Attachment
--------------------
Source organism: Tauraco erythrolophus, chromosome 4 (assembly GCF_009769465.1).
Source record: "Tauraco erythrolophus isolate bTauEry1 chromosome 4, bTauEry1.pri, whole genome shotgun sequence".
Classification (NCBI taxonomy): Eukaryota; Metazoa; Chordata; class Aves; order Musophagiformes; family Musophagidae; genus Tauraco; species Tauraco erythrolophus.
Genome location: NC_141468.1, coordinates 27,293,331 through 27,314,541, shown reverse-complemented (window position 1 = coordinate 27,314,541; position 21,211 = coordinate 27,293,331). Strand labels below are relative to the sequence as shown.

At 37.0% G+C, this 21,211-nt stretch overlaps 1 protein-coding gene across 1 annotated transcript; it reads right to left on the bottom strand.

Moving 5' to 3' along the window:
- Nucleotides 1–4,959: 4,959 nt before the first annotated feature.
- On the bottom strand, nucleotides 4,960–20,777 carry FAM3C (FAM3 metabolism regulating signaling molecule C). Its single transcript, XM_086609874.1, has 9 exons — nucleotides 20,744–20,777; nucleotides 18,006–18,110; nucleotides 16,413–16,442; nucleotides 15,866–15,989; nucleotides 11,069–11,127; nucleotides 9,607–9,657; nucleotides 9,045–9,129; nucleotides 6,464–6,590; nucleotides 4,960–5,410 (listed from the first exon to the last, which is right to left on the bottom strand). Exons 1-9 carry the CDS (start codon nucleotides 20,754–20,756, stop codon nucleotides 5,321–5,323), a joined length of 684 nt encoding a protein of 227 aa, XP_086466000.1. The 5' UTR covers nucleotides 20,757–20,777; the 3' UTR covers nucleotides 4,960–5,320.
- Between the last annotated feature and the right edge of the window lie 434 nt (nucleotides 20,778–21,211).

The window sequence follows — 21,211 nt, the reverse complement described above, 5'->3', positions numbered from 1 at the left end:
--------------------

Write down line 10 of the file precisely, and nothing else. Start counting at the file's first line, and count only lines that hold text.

The window sequence follows — 21,211 nt, the reverse complement described above, 5'->3', positions numbered from 1 at the left end: